At the same time, the responsible agencies, must commit to posting real-time updates for unplanned events and publish in advance, planned events that impact transportation.


Through a long evolution of listening to land and infrastructure managers, these are some of the challenges that Nau Media has set out to address with the rNavigator SaaS platform. By creating a platform that is map agnostic, easy enough for authorized users in the office or the field to make secure map and content updates to, and by providing the ability to push real-time, incremental updates, we are making it possible for the authoritative content owner to supply map and navigation companies with real-time and temporary data quickly and easily without relying on crowdsourced data.


The driver of the car that hit me and the one that ended up on the railroad tracks had something in common, they both misinterpreted the instructions of their navigation system on where they should take a right turn. Drivers are becoming more and more reliant on what navigation systems and map apps show and tell them as opposed to reading road signs. It seems that there will always be challenges with navigation app users not using all the information available to them, but with detailed information about temporary map changes and real-times updates to navigation systems we can reduce the number of wrong turns into construction sites, commute traffic, roads closed for the season, and areas impacted by a crisis, increasing the safety of drivers and those around them.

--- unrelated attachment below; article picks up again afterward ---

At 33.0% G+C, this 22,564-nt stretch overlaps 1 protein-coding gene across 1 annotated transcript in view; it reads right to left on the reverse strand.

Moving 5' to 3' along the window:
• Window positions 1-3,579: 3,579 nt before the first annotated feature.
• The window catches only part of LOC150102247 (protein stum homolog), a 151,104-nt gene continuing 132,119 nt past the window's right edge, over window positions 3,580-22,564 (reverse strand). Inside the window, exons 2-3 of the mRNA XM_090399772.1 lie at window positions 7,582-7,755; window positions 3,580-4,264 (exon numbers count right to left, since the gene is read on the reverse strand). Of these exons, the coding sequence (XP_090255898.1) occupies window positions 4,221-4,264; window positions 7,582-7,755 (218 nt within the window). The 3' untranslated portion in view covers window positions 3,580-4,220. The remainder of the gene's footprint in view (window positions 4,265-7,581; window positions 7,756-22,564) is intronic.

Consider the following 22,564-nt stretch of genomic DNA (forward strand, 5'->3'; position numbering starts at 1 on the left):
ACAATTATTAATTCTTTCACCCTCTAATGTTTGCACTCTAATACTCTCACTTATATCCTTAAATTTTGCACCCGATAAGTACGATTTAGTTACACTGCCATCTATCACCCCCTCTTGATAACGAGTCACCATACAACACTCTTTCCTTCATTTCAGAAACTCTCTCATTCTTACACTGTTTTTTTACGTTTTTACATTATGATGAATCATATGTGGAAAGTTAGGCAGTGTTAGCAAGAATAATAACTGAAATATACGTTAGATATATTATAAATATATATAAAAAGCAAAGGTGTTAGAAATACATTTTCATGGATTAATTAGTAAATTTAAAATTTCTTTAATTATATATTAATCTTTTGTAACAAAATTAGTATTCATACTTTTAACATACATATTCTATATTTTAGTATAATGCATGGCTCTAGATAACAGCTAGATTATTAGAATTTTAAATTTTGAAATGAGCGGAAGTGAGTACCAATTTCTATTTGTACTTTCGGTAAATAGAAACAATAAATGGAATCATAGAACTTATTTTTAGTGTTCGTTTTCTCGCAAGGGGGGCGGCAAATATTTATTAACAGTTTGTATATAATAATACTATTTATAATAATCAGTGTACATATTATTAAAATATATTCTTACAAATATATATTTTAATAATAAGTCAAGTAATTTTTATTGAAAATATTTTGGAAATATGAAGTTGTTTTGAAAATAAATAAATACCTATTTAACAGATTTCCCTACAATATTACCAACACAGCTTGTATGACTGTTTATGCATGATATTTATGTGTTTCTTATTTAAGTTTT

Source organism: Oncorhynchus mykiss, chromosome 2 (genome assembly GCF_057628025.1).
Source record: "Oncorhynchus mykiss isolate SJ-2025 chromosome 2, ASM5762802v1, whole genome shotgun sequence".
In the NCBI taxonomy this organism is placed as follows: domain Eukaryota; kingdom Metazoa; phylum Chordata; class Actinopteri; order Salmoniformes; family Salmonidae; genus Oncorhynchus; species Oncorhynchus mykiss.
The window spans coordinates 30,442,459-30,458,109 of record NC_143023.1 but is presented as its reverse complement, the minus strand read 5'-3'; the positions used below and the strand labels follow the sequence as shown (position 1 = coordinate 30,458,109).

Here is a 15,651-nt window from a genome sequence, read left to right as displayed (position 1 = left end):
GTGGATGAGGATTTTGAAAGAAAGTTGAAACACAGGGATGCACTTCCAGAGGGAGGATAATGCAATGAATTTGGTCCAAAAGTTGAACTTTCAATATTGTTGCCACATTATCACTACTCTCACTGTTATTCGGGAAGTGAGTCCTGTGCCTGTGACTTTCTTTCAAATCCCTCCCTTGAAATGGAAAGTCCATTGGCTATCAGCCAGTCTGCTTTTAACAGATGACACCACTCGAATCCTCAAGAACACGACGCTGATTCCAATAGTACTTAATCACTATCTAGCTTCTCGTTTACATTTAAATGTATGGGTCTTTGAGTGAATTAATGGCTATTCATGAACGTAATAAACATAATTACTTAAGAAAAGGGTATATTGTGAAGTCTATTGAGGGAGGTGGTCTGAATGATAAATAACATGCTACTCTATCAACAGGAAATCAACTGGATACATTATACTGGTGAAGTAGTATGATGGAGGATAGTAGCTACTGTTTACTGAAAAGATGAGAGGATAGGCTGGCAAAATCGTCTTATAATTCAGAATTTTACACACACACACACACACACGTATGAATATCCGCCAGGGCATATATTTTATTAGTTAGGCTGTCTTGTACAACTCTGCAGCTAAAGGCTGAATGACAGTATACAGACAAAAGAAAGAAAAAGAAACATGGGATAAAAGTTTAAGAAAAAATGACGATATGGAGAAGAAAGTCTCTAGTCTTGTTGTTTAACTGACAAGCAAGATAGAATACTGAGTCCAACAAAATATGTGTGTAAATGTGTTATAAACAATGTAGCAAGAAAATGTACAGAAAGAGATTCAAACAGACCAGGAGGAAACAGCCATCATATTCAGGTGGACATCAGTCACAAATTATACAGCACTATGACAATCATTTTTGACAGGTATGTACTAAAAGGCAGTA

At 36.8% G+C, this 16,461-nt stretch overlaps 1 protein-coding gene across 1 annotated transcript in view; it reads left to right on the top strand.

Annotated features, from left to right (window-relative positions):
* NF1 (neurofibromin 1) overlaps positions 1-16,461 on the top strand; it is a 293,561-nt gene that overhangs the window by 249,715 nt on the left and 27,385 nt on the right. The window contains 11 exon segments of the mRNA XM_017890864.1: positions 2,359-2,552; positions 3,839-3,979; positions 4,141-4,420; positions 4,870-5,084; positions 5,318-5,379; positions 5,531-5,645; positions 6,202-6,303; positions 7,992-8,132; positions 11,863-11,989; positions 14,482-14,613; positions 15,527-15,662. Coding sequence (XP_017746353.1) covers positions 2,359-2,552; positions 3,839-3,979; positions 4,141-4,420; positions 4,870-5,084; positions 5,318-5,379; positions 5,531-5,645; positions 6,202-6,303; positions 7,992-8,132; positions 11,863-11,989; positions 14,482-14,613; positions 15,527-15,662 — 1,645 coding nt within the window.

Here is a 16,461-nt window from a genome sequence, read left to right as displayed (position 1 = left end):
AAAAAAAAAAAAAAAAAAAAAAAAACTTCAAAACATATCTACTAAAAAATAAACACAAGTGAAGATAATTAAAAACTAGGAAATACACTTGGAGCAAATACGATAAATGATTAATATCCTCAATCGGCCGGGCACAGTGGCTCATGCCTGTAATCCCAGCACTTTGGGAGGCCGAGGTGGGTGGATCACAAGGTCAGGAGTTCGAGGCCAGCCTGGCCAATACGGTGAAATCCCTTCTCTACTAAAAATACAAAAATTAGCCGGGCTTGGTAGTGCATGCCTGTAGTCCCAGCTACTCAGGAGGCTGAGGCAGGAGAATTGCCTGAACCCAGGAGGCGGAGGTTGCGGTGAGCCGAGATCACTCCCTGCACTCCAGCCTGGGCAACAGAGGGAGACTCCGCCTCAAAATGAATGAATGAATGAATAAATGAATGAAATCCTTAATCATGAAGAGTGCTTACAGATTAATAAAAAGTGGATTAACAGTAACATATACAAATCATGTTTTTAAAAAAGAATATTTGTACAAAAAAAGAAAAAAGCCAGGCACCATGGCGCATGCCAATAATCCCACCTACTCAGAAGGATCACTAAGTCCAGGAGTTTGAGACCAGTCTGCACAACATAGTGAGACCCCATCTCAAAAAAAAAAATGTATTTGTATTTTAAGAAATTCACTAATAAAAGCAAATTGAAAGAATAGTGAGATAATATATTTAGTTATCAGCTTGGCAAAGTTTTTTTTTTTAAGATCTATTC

One of these days, technologies such as ours, will also send warnings of approaching trains through sensors and APIs to navigation systems, and vice versa warnings to trains of vehicles stuck on the track, thus avoiding the Oxnard incident.


It’s all an evolution toward greater safety through more thorough knowledge and better, more efficient technology and yes, drivers must still keep their eyes on the road and road signs.